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Previous research using human brain tissue has increased the understanding of many brain disorders, such as Alzheimer's disease and Creutzfeldt Jakob disease. However, there are other conditions, such as multiple sclerosis, which remain poorly understood and which require further investigation. The ongoing decline in the consented postmortem rate poses a threat to tissue collections and, consequently, future research. In the setting of the new Human Tissue legislation the authors set out to ascertain whether families recently and suddenly bereaved were willing to grant authorization for tissue samples and/or organs to be retained for research purposes at the time of medico-legal postmortem examination in adequate numbers to support the establishment of a brain and tissue bank. During the 2-year pilot phase of the project, 96% of families authorized retention of tissue samples for research and 17% agreed to whole brain donation. Respondents to a short questionnaire indicated that they were not further distressed by the approach and the majority were of the opinion that research donation should be offered to all bereaved families. This research concludes that the overwhelming majority of families who are recently and suddenly bereaved are willing to authorize research use of tissue taken at the time of postmortem examination.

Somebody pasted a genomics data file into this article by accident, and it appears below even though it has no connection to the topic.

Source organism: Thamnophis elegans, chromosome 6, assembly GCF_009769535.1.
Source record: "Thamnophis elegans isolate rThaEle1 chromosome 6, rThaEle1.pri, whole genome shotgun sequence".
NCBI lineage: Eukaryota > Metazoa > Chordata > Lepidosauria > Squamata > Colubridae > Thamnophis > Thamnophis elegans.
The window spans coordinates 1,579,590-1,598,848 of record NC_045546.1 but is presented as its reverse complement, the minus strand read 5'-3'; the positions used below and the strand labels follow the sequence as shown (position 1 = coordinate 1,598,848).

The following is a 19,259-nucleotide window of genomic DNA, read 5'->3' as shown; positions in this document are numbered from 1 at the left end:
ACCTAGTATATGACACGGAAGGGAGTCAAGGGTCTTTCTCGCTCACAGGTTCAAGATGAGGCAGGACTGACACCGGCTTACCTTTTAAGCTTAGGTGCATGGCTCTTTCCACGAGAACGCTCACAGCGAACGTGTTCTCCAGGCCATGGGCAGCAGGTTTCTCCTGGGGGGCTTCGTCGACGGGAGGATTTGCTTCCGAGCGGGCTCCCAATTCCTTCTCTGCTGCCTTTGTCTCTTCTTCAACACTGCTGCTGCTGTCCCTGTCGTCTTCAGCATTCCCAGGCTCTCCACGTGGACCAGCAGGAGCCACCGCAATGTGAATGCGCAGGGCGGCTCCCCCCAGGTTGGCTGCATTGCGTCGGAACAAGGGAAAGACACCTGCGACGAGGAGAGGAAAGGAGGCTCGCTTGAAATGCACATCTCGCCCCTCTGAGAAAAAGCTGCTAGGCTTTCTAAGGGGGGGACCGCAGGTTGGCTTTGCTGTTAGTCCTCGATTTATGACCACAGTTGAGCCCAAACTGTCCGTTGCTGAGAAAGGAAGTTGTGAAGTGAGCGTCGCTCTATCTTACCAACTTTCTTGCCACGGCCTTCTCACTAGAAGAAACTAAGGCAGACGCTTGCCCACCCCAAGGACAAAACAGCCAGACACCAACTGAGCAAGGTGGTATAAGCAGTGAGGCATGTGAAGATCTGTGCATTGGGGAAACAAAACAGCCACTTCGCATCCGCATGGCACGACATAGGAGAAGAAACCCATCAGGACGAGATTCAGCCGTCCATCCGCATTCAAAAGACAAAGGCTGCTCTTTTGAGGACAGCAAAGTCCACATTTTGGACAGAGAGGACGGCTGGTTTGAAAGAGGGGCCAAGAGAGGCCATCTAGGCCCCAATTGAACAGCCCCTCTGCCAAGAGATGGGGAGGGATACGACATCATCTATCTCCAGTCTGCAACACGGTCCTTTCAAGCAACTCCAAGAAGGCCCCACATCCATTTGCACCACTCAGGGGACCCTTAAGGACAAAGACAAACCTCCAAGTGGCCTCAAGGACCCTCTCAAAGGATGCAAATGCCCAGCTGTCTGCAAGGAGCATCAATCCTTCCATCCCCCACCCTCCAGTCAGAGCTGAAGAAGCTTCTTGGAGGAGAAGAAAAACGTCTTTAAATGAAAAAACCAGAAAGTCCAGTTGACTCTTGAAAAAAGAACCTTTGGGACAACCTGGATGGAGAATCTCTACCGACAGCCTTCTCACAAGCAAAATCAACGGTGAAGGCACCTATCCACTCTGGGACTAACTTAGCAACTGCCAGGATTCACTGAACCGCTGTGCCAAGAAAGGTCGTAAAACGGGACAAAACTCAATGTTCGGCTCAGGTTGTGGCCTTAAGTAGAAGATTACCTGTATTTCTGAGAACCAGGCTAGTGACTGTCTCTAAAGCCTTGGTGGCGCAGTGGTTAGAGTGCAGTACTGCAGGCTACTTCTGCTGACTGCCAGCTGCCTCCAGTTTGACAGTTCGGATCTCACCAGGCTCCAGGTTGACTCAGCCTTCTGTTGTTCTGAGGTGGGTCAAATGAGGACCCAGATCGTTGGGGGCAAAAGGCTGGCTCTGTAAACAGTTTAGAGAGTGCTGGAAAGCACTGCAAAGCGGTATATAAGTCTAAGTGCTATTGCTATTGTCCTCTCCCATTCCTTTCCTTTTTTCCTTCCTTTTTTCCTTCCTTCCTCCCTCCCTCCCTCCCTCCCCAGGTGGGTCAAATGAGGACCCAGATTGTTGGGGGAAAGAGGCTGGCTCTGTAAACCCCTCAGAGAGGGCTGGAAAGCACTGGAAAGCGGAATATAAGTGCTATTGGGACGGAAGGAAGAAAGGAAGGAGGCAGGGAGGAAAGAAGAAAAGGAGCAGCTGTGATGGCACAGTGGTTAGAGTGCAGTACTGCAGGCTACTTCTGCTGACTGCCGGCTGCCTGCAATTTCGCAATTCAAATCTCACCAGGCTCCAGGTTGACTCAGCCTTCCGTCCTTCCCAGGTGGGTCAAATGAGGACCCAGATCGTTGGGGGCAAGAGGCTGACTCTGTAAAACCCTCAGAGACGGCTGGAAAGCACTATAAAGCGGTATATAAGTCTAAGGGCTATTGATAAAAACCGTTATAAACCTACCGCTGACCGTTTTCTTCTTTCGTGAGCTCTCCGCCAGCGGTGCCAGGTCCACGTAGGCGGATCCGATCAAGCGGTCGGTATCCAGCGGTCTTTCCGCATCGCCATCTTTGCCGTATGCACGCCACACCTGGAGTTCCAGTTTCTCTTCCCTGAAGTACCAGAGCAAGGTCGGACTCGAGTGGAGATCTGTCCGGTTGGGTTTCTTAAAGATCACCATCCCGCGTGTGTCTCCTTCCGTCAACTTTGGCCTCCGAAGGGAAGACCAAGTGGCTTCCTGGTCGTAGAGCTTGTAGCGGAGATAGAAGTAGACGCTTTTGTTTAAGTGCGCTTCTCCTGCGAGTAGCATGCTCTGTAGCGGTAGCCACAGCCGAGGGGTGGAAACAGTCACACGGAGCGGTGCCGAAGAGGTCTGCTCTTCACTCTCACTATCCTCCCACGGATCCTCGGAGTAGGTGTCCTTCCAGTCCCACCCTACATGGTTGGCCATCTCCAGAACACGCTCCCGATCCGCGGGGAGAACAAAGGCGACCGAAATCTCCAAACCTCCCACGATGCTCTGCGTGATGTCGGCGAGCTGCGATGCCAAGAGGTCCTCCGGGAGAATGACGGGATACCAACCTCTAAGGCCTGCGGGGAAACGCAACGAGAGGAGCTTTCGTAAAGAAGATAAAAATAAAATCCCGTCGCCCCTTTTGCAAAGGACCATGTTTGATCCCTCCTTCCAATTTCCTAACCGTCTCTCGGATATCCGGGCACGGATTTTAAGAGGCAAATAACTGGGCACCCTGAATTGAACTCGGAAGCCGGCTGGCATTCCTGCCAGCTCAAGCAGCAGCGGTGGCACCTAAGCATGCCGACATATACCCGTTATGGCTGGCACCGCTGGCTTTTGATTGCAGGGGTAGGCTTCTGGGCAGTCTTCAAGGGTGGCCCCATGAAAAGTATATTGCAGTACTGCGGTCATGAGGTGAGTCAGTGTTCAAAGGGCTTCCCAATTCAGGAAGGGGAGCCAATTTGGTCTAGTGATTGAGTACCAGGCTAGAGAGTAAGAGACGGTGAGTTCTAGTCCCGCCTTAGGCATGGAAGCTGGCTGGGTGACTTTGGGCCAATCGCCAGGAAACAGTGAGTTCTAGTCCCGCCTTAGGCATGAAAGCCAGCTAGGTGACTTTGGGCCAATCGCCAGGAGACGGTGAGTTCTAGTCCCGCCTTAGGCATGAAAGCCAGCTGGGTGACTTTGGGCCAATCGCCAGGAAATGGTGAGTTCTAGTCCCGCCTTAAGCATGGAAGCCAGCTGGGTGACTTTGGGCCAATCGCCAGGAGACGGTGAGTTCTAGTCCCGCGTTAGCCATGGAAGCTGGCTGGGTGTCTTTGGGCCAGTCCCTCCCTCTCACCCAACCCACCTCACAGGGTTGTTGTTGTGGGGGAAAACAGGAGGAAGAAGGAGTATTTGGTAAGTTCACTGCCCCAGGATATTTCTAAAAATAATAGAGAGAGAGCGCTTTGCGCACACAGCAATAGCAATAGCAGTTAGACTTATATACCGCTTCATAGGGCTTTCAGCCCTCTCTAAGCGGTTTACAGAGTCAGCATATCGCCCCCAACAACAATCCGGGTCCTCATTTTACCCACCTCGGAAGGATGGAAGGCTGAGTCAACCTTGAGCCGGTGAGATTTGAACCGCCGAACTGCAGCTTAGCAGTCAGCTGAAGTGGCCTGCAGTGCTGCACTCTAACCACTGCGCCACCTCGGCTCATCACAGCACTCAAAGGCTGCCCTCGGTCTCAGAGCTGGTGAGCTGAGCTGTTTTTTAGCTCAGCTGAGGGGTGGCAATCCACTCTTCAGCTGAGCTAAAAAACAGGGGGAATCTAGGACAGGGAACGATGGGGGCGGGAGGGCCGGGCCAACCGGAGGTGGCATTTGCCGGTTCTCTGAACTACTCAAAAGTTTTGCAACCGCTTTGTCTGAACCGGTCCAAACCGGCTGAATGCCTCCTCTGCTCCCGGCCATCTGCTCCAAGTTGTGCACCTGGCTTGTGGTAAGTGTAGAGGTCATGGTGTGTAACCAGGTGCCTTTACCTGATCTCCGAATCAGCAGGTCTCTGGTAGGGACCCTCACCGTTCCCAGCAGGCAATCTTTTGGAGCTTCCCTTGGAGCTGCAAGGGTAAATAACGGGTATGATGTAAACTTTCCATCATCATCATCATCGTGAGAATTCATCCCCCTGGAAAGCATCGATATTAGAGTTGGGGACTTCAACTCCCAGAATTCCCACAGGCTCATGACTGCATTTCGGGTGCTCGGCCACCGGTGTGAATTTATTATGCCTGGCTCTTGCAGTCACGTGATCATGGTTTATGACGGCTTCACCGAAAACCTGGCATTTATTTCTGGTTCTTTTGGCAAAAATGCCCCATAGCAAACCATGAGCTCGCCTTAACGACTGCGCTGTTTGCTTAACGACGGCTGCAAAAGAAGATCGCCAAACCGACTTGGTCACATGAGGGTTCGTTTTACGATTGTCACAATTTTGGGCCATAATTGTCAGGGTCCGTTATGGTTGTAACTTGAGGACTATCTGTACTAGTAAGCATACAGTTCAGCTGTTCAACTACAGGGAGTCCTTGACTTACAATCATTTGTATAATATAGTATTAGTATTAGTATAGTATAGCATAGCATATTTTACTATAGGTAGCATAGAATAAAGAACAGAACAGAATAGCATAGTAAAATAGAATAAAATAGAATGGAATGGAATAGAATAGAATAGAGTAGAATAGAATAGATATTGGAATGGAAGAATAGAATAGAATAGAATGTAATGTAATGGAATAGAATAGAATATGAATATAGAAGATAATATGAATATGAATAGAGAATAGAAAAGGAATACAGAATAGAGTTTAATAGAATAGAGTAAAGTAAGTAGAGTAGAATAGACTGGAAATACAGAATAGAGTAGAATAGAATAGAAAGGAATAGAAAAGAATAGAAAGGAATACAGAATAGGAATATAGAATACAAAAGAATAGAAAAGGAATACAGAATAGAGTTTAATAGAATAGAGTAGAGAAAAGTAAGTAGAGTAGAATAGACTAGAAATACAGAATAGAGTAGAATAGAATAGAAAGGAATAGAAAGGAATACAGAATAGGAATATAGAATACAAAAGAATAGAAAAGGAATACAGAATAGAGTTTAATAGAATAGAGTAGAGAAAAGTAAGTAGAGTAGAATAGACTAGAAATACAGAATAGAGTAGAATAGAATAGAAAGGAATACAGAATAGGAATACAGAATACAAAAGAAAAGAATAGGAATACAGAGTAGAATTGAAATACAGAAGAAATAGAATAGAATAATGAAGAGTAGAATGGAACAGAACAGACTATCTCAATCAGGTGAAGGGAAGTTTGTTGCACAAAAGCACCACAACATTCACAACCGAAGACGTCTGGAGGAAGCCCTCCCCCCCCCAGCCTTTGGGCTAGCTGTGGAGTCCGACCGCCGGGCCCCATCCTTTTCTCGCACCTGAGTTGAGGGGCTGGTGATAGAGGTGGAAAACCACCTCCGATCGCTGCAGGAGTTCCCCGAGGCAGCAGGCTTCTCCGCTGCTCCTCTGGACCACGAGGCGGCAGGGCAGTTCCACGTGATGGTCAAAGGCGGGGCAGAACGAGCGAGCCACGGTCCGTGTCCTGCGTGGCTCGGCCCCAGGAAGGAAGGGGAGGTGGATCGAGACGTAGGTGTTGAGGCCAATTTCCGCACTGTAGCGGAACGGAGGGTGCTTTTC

|Number of pages||6|
|Journal||British Journal of Nursing|
|Publication status||Published - 2008|
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